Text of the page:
This research was funded as a working group with Washington State Labor Research Grant funding from the Harry Bridges Center for Labor Studies. 

Report written by researcher, Pranav Srikanth, PhD student in the Department of Environmental & Occupational Health Sciences.  

Identifying and addressing factors that contribute to the mental health and quality of life of Emergency Medical Technicians (EMTs) and reasons for attrition in the profession can have long-lasting positive impacts, both on EMTs and in other similar occupations. Findings from this study could inform workplace interventions to improve mental health and well-being among EMTs; in particular, targeting concerns regarding pay and access to benefits may be impactful in reducing work-related stress and depression, and increasing retention among EMTs. Identifying and addressing concerns regarding the COVID-19 pandemic, such as inadequate PPE, can not only reduce concern of exposure (of COVID-19 and of other transmissible diseases) among EMTs, but can also improve mental health and overall well-being, both during a pandemic and beyond.

Improving EMT health and well-being is important for public health, as EMTs play a vital role in the healthcare system, especially during a pandemic, and attrition of EMTs during a pandemic could impact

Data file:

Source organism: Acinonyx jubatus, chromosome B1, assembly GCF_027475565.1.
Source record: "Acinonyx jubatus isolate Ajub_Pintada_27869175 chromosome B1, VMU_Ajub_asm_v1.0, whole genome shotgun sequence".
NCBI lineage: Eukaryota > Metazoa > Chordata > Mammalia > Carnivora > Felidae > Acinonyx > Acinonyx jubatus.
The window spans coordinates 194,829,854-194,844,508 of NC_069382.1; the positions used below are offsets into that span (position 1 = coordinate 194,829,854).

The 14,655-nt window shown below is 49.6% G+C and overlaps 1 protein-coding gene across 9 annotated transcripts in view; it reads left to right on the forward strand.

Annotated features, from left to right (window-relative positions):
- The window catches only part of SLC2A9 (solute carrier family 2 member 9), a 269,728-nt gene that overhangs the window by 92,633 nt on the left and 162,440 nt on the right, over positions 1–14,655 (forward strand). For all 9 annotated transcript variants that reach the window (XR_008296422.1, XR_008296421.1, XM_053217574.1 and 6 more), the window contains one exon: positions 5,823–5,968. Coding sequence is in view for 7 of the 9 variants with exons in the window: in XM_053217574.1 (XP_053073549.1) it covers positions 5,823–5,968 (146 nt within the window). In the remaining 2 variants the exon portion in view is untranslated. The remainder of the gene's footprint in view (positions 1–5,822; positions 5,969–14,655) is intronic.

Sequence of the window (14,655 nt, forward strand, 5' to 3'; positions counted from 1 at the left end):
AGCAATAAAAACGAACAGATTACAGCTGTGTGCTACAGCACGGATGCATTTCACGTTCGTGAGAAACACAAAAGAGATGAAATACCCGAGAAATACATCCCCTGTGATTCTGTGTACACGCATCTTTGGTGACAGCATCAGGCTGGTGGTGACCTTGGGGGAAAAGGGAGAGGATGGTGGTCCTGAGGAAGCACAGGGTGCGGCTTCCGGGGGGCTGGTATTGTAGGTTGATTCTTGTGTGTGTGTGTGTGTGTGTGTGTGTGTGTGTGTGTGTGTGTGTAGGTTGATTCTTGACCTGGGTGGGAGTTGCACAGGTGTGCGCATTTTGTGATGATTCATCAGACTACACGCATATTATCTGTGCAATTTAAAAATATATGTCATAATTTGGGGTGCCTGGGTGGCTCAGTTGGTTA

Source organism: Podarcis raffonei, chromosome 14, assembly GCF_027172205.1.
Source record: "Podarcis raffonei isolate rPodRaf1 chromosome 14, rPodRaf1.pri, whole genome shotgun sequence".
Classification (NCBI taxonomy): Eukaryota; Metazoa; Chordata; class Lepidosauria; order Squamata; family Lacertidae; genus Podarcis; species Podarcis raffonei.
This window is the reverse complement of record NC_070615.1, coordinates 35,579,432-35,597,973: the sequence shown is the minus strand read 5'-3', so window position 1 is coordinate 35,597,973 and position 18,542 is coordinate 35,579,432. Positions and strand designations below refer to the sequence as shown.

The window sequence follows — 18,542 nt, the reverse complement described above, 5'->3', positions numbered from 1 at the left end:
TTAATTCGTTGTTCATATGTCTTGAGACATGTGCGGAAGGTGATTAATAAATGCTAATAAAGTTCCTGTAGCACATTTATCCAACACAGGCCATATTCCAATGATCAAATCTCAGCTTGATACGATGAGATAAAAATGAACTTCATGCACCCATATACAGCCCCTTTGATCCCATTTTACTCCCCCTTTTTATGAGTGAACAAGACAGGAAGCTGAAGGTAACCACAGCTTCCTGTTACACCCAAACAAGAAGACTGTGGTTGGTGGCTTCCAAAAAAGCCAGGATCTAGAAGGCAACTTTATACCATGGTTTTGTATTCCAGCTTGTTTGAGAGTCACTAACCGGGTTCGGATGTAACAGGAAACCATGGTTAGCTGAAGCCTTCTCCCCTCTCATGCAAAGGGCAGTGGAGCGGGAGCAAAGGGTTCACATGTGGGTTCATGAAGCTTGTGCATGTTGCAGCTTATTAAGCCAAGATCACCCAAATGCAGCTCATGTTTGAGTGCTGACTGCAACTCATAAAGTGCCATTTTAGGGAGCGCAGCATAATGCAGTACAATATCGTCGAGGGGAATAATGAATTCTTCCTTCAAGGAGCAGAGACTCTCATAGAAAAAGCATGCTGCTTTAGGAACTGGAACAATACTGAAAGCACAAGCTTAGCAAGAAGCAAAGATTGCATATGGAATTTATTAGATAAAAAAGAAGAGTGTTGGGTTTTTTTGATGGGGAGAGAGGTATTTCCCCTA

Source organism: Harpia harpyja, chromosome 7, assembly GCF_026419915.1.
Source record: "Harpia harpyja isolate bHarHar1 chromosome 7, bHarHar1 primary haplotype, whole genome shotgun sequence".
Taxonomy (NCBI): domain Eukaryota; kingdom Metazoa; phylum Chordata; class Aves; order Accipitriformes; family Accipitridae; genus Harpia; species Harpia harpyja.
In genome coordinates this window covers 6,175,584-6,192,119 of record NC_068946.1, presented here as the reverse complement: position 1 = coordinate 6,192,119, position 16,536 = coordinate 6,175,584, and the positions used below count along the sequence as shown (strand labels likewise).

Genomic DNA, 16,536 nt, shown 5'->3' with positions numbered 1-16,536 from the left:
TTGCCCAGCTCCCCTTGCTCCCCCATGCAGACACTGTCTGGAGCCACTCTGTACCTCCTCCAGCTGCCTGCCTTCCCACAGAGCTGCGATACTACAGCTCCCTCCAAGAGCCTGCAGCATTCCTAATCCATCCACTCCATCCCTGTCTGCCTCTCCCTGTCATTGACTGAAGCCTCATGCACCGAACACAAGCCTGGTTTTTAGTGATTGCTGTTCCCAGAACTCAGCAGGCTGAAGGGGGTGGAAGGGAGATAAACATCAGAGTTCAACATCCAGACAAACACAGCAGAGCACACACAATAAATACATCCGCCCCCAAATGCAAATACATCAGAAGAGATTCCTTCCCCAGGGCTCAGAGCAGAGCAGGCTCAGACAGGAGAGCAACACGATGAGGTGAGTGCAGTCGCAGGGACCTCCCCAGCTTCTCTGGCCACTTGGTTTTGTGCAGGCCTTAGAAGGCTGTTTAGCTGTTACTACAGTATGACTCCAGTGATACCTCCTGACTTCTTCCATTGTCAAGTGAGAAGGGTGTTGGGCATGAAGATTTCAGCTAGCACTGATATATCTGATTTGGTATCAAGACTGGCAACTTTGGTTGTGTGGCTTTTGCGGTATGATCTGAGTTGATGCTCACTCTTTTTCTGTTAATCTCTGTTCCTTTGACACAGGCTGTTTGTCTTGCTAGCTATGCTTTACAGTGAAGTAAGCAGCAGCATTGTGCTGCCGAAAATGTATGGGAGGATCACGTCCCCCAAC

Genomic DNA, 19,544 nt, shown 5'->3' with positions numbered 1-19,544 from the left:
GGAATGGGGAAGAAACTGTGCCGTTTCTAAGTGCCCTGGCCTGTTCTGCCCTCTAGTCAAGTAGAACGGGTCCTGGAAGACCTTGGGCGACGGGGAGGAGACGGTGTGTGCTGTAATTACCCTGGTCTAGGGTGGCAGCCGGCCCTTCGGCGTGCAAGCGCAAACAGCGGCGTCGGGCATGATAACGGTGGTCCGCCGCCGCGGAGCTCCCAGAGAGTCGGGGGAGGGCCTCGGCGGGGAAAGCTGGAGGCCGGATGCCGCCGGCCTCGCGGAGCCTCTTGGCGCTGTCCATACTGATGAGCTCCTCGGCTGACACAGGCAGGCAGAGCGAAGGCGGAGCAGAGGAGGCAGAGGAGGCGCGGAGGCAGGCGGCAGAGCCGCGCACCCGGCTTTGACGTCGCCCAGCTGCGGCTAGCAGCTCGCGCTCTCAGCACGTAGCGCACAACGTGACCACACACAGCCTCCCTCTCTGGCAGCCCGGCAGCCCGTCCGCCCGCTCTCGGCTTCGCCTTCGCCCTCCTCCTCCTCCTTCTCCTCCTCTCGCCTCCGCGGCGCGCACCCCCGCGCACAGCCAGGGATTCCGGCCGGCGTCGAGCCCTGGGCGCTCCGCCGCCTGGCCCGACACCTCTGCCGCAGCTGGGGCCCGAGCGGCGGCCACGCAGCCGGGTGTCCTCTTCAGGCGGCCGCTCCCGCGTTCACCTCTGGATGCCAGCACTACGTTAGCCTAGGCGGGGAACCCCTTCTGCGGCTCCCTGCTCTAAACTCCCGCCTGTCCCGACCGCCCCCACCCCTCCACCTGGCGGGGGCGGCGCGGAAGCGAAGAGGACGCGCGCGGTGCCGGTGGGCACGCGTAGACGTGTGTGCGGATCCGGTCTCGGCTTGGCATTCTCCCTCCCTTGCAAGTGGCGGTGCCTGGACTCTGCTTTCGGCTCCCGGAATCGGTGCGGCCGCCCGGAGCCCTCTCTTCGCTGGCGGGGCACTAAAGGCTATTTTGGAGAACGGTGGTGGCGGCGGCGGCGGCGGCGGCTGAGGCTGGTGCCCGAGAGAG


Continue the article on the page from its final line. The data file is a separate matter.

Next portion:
public health.

Key Findings:

Mental Health:

  • Financial insecurity was found to be a predictor of high stress and intent to leave the profession
    • Respondents indicated that their current pay and access to benefits were inadequate for their cost of living, with the majority of respondents indicating that they do not believe they are paid a fair wage
  • Working additional jobs, which 65% of EMTs in our study reported needing to do to afford living here, was a predictor of increased depression
  • Higher job demands were a predictor of both increased stress and increased depression

EMT attrition:

  • 23.8% of EMTs indicated being very likely to leave the profession in the next 6 months, with another 35.2% indicating being somewhat likely to leave
    • Manager support was associated with decreased odds of intent to leave, suggesting that those who feel more supported by management are less likely to leave the profession

COVID-19 related concerns:

  • 83.7% of EMT respondents reported being sometimes or often concerned about contracting COVID-19 at work
  • 43.9% of respondents indicated they were not provided with adequate personal protective equipment over the past year
  • 39.0% of EMT respondents felt that they might have had COVID-19 at some point since March 1, 2020

Survey data was collected from 123 EMTs between August 16th, 2021 and September 16th, 2021. Researchers collaborated with Teamsters Local 763, who represent EMTs in the Puget Sound region of Washington. This survey and research resulted in a publication in the Journal of Occupational Environmental and Environmental Medicine. Citation, and link to access is located here. Please reach out to Pranav Srikanth ( and  Bridges Center Associate Faculty member and research grant recipient, Marissa Baker ( with any questions.